Modernising Charity Law
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Modernising Charity Law

Recent Developments and Future Directions

Edited by Myles McGregor-Lowndes and Kerry O’Halloran

In recent years the pressure for charity law reform has swept across the common law jurisdictions with differing results. Modernising Charity Law examines how the UK jurisdictions have enacted significant statutory reforms after many years of debate, whilst the federations of Canada and Australia seem merely to have intentions of reform. New Zealand and Singapore have begun their own reform journeys. This highly insightful book brings together perspectives from academics, regulators and practitioners from across the common law jurisdictions. The expert contributors consider the array of reforms to charity law and assess their relative successes. Particular attention is given to the controversial issues of expanded heads of charity, public benefit, religion, competition with business, government participation and regulation. The book concludes by challenging the very notion of charity as a foundation for societies which, faced by an array of global threats and the rising tide of human rights, must now also embrace the expanding notions of social capital, social entrepreneurism and civil society
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Chapter 2: England and Wales: Pemsel Plus

Lindsay Driscoll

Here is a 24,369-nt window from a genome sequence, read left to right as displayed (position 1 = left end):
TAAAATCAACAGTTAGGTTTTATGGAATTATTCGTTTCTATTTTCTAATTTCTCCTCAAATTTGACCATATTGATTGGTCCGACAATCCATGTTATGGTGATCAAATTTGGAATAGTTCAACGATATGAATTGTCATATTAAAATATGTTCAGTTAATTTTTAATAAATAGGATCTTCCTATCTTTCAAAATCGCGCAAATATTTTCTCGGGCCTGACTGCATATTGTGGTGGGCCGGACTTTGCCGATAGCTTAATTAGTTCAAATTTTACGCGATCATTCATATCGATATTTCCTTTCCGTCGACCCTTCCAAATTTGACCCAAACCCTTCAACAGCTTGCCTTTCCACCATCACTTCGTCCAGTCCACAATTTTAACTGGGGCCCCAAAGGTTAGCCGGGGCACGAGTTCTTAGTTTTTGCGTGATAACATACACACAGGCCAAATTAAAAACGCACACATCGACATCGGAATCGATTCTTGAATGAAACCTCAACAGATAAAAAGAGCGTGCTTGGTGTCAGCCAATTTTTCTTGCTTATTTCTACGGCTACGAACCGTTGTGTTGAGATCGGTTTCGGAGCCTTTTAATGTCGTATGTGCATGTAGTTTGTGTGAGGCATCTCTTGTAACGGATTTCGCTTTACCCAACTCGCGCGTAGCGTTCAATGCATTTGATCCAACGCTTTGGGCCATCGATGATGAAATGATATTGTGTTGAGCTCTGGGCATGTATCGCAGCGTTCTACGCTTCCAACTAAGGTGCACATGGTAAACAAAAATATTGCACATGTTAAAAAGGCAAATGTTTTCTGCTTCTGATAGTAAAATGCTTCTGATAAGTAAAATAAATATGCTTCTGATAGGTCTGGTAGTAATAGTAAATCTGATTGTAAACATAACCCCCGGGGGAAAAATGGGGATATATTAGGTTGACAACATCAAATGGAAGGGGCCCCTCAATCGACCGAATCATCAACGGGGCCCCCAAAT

Lindsay Driscoll INTRODUCTION – HISTORY There is a long history of attempts at reform of charity law and proposals for a statutory definition in England and Wales. As far back as 1952 the Nathan Committee recommended a statutory definition of charity based on the Pemsel categories which preserved the existing case law1 but the legislation that followed, the Charities Act 1960, which introduced charity registration, omitted this recommendation. The next major report on charity law was the Goodman Committee Report2 of 1976, which recommended an updated list of the objects contained in the 1601 Preamble, but no action was taken on this. The Charities Act 1992, which followed the White Paper Charities: a Framework for the Future, introduced major reforms of charity law, mainly with regard to the regulation and accountability of charities, but again omitted any reference to definition. In each case there was a reluctance on the part of government to open the floodgates of debate on problem cases within existing charitable purposes and calls for new ones from a wide range of interest groups. Over fifty years after the first recommendation, the statutory definition finally reached the statute book in 2006 but in all the debates and press coverage this has been totally overshadowed by discussion of the new emphasis on public benefit, particularly how this will affect fee-charging charitable schools and religious charities. It is the public benefit aspect rather than any extension of charitable purposes which is seen to be the modernising element. It has been...

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